Prof. Brett Mitchell1, Dr Oyebola Fasugba Fasugba1,3, Professor Anne Gardner4, Dr Jane Koerner4, Professor Peter Collignon5,6, Professor Allen Cheng7,8, Professor Nicholas Graves9, Ms Victoria Gregory1
1Faculty of Arts, Nursing and Theology, Avondale College Of Higher Education, Wahroonga, Australia,
2School of Nursing and Midwifery, Griffith University, Gold Coast, Australia,
3Nursing Research Institute, St Vincent’s Health Australia (Sydney) and Australian Catholic University, Sydney, Australia,
4School of Nursing, Midwifery and Paramedicine, Australian Catholic University, Dickson, Australia,
5Australian Capital Territory Pathology, Canberra Hospital and Health Services, Garran, Australia,
6Medical School, Australian National University, Canberra, Australia,
7Alfred Health, Melbourne, Australia,
8Monash University, Melbourne, Australia,
9Institute of Health and Biomedical Innovation, Queensland University of Technology, Brisbane, Australia
Background: Evidence shows that reducing bacterial colonisation around the urethral area has the potential to reduce catheter associated urinary tract infection (CAUTI) risk. However, evidence about the best antiseptic solutions for cleaning is mixed. The objectives of this study are to evaluate the effectiveness and cost-effectiveness of using chlorhexidine in meatal cleaning prior to catheter insertion, in reducing catheter associated asymptomatic bacteriuria (CA-ASB) and CAUTI.
Methods: A stepped wedge randomised controlled trial will be undertaken in three Australian hospitals over a 32-week period. The intervention in this study is the use of chlorhexidine (0.1%) solution for meatal cleaning prior to catheter insertion. The control is the use of normal saline (0.9%) for meatal cleaning. After eight weeks, one hospital will cross over to the intervention with the other two participating hospitals crossing over to the intervention at eight-week intervals respectively, based on randomisation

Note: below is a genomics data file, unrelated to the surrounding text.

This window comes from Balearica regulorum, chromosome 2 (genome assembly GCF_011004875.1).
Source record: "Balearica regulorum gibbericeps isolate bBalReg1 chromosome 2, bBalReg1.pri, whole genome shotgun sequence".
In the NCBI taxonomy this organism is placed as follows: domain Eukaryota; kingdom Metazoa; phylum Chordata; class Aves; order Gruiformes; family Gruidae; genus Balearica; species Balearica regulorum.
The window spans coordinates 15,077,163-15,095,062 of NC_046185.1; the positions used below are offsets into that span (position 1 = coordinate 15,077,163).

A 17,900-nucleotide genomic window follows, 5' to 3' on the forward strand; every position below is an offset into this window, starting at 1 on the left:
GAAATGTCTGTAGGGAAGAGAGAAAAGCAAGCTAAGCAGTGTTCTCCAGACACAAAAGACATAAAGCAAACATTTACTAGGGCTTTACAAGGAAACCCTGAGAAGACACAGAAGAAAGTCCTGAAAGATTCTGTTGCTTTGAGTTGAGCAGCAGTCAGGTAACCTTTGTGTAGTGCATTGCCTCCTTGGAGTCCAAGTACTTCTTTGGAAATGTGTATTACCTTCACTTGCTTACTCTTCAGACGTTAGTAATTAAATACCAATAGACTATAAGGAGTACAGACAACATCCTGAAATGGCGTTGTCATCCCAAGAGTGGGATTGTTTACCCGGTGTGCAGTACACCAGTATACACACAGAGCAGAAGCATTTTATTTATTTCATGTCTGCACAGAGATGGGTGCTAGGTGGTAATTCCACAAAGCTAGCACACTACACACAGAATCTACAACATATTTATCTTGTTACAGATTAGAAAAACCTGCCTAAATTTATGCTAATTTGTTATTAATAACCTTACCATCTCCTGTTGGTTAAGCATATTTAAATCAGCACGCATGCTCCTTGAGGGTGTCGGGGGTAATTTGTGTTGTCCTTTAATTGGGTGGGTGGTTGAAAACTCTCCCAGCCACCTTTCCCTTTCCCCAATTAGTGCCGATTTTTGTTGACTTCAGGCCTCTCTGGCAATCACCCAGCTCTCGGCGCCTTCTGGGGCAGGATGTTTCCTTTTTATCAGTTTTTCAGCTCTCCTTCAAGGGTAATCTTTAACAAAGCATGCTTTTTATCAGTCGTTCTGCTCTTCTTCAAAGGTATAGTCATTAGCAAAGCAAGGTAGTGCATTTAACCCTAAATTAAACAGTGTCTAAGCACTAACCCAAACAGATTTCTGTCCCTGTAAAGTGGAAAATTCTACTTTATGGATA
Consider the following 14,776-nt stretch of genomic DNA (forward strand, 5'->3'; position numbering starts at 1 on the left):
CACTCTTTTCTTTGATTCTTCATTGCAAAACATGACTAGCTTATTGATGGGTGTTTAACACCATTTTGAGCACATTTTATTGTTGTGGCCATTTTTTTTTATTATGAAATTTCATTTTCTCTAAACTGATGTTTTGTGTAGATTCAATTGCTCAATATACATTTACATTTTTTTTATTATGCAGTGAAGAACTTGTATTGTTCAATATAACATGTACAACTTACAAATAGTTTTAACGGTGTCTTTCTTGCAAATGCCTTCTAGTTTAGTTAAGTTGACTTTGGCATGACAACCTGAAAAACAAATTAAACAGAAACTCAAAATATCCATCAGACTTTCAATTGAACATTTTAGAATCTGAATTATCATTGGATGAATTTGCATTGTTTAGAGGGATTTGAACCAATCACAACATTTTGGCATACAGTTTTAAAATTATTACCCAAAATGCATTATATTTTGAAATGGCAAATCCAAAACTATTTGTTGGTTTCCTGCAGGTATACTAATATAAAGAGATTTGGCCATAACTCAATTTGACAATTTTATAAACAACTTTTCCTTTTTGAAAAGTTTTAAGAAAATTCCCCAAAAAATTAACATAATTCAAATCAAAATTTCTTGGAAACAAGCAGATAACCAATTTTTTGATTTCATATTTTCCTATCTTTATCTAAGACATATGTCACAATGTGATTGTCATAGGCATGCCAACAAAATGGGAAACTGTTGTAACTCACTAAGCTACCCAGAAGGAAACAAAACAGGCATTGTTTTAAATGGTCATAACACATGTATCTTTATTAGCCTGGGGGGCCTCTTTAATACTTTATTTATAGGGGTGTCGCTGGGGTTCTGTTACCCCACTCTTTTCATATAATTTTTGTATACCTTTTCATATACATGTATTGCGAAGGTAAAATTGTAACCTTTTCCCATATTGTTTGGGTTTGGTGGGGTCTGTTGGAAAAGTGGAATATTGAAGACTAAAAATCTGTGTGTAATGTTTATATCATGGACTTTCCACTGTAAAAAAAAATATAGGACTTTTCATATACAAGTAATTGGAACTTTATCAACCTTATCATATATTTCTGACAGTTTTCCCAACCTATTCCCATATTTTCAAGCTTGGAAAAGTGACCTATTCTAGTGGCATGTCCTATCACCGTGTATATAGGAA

Results: The primary outcomes are the cases of CA-ASB and CAUTI (effectiveness); and the cost effectiveness of the intervention. The cost effectiveness will be evaluated by monitoring changes in costs relative to health benefits (incremental cost-effectiveness ratio) from adoption of the intervention. This paper outlines the study protocol.
Conclusion: The study commences in the second half of 2017.The findings of this study will determine the efficacy and cost-effectiveness of meatal cleaning, in turn informing clinical practice and policy in Australia and internationally.
Professor Brett Mitchell is a Professor of Nursing and Director of the Lifestyle Research Centre at Avondale College. He holds a honorary position at Griffith University and is the Editor-in-Chief of Infection, Disease and Health. Brett has over 100 peer reviewed journal and conference presentations. He is the Chair of an NHMRC committee revising the national infection control guidelines.